|Died||30 January 2018 91) (aged|
|Known for||Documentary subject|
Hannah Hauxwell (1 August 1926 – 30 January 2018) was a British farmer who was the subject of several television documentaries. She first came to public attention after being covered in an ITV documentary, Too Long a Winter, made by Yorkshire Television and produced by Barry Cockcroft, which chronicled the almost unendurable conditions of farmers in the High Pennines in winter.
A Yorkshire Post article published in April 1970 chronicled the daily life of Hauxwell, then 44, as she worked alone in her family home, Low Birk Hatt Farm, a dilapidated 80-acre (32 ha) farm in Baldersdale, west of Cotherstone, in the North Riding of Yorkshire (since 1974 in County Durham). She had run the farm by herself since the age of 35 following the deaths of her parents and uncle. With no electricity or running water and struggling to survive on £240–280 a year (at a time when the average annual salary in the UK was £1,339), life was a constant battle against poverty and hardship, especially in the harsh Pennine winters, when she had to work outside tending her few cattle in ragged clothes in temperatures well below freezing.
In the summer of 1972, Hauxwell was discovered by a friend of a researcher at Yorkshire Television while out walking in the Yorkshire Dales. The researcher contacted Barry Cockcroft, a producer at the company, who proposed to make a TV documentary tentatively entitled The Hard Life. The documentary started with her leading a cow into a shed during a blizzard in Baldersdale.After the documentary was first shown in 1972, Yorkshire TV's phone line was jammed for three days with viewers wanting to find out more and help her. ITV received hundreds of phone calls and mail containing gifts and money for “the old lady in the Yorkshire Dales”. A local factory raised money to fund getting electricity to Low Birk Hatt Farm, and she continued to receive thousands of letters and donations from well-wishers around the world.
Almost two decades after Too Long a Winter, in 1989, the same TV crew returned to her farm to catch up with Hauxwell.The second documentary, A Winter Too Many, saw that Hauxwell had a little more money, which she had invested in a few more cows. The crew followed her to London where she was guest of honour at the Women of the Year gala. Out of the spotlight, however, her work on the farm continued, and each winter became harder for her to endure. She commented "In summer I live and in winter I exist" in the film, which also showed her departure just before Christmas 1988. With her health and strength slowly failing, she had to sell her family farm and the animals she adored and move into a warm cottage in a nearby village.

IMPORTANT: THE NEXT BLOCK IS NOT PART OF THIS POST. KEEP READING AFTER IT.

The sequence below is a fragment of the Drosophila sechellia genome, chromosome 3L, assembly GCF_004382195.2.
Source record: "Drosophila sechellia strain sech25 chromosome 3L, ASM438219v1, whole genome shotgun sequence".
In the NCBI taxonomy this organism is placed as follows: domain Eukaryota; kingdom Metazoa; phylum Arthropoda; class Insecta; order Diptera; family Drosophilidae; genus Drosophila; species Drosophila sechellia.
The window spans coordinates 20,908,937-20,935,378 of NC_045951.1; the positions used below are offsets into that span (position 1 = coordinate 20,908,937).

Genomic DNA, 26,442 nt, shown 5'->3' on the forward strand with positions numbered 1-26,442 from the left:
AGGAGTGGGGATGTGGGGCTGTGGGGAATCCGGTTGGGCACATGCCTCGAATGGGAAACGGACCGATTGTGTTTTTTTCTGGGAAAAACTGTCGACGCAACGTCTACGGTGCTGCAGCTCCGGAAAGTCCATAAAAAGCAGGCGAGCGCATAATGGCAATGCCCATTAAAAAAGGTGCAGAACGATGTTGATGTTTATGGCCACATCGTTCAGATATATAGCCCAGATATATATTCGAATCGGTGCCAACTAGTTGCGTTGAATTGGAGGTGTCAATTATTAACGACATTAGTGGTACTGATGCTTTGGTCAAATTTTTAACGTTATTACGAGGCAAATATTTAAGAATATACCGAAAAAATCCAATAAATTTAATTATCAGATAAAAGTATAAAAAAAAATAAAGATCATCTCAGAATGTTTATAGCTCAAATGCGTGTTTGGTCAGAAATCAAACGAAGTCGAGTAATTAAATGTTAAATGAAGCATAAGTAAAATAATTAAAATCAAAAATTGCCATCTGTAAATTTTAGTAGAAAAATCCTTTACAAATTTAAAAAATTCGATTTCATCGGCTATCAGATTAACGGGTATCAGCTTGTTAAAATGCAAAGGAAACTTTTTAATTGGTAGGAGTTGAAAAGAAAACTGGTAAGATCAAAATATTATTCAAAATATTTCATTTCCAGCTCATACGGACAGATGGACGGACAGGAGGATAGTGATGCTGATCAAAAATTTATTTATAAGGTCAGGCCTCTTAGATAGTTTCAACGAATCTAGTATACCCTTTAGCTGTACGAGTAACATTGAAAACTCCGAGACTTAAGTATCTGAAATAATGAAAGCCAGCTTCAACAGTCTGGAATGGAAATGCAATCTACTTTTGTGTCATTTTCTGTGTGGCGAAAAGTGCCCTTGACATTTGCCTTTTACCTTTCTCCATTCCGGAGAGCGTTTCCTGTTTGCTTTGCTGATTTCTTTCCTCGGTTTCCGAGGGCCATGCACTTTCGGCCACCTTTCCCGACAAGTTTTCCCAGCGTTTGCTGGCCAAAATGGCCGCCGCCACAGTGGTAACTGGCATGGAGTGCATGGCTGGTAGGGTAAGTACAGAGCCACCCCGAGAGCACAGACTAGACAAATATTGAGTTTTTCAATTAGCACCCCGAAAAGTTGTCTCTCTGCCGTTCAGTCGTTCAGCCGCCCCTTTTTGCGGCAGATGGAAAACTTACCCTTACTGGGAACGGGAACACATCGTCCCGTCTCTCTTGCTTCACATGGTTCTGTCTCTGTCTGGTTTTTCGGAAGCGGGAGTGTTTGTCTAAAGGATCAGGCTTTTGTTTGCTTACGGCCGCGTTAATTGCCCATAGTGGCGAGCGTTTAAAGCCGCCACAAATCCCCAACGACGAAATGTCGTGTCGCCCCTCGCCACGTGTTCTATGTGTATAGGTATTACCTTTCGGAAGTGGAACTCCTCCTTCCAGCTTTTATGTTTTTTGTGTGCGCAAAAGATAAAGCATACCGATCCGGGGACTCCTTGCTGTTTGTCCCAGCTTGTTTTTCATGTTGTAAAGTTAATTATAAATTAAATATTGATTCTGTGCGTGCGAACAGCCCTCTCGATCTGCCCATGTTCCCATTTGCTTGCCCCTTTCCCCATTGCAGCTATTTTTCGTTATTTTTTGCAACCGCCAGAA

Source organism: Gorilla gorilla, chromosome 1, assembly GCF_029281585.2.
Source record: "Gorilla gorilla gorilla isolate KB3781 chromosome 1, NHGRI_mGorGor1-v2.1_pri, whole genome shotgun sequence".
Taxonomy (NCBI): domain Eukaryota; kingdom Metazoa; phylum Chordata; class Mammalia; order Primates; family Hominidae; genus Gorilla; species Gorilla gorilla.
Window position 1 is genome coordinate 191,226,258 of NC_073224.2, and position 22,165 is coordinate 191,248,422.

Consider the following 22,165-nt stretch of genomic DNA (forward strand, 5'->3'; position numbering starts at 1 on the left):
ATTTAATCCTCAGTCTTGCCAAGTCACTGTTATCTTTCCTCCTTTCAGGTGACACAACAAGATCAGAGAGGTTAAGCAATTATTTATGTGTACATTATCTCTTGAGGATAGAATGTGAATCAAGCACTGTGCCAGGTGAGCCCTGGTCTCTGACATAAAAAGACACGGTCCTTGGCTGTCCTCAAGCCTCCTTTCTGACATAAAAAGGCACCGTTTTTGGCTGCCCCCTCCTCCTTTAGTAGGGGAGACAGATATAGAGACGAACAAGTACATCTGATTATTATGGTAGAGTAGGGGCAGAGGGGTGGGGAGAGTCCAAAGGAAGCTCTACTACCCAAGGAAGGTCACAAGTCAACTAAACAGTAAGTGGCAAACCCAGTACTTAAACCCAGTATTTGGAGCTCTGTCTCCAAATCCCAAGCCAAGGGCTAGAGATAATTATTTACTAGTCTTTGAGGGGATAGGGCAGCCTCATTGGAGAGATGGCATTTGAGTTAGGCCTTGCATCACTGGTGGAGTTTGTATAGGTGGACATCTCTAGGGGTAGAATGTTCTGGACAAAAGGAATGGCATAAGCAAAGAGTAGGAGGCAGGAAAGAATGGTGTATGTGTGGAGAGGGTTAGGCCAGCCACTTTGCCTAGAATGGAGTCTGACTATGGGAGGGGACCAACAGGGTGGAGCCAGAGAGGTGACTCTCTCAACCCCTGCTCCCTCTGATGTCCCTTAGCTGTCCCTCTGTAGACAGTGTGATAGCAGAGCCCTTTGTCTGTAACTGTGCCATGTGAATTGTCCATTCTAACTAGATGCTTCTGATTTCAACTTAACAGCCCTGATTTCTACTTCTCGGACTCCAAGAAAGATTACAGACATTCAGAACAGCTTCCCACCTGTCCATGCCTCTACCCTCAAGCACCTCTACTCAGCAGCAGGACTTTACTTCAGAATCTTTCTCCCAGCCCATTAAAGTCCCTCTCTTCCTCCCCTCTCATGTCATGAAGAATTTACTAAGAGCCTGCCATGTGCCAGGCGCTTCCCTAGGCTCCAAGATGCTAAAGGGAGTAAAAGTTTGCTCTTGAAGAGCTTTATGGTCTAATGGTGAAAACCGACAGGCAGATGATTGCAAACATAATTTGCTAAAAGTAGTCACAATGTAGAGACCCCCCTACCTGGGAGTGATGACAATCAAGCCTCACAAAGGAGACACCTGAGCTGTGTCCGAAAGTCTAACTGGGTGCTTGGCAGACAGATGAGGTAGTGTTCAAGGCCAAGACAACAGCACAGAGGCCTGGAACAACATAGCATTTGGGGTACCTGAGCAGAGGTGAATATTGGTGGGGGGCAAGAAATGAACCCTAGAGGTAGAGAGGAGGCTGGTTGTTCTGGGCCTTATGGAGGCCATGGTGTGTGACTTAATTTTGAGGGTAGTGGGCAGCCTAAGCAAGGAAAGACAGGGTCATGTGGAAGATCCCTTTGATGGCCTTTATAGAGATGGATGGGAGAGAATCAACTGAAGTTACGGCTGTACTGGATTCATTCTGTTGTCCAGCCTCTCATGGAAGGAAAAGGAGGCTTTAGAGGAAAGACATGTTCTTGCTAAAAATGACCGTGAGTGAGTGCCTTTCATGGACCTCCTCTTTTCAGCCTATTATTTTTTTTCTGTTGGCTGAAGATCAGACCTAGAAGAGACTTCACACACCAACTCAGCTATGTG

The footage of Hauxwell's journey to the Women of the Year gala at the London Savoy Hotel as a guest of honour, where she met the Duchess of Gloucester – which was briefly touched upon in A Winter Too Many – was used alongside additional footage (collected at the time) to document Hauxwell's entire trip.
In 1992 director Barry Cockcroft once again ventured into Hauxwell's life making a documentary series which followed Hauxwell on her first trips outside of the UK. Hauxwell visited France, Germany, Austria, Switzerland and Italy, during which she met the Pope. The series proved so popular it was followed by another trip, this time to the United States in 1994, filmed as Hannah:USA.
After selling her farm and land, Hauxwell was by then comfortably off and moved to a little cottage in the village of Cotherstone, less than five miles (8 km) from Low Birk Hatt Farm, where the meadows, designated a Site of Special Scientific Interest, are now called Hannah's Meadows and managed by Durham Wildlife Trust. A book, Hannah Hauxwell—80 Years in the Dales (W. R. Mitchell) was published in 2008. A new DVD, Hannah Hauxwell—An Extraordinary Life, featuring Too Long A Winter, A Winter Too Many, and Innocent Abroad, was published. Hauxwell was interviewed on Woman's Hour in March 2008. To mark her 85th year, she was interviewed by the Yorkshire Post and revealed that she was still living a frugal life and remained an avid radio listener.
She moved to a care home in Barnard Castle in 2016, and to a nursing home in West Auckland the following year. She died there on 30 January 2018.After a funeral service at Barnard Castle Methodist Church, Hauxwell was laid to rest at Romaldkirk church, not far from Low Birk Hatt.
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Barry Cockcroft was a UK television documentary director, writer and producer. He is best known for his documentary Too Long A Winter about the spinster Hannah Hauxwell who lived alone on a remote farm in the Pennines.
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Hannah's Meadows is a Site of Special Scientific Interest in the Teesdale district of south-west County Durham, England. It consists of three fields, located at Low Birk Hatt Farm, on the north side of Blackton Reservoir, in Baldersdale, some 7 km west of the village of Cotherstone. The site is named after Hannah Hauxwell, whose farm it was for over 50 years.
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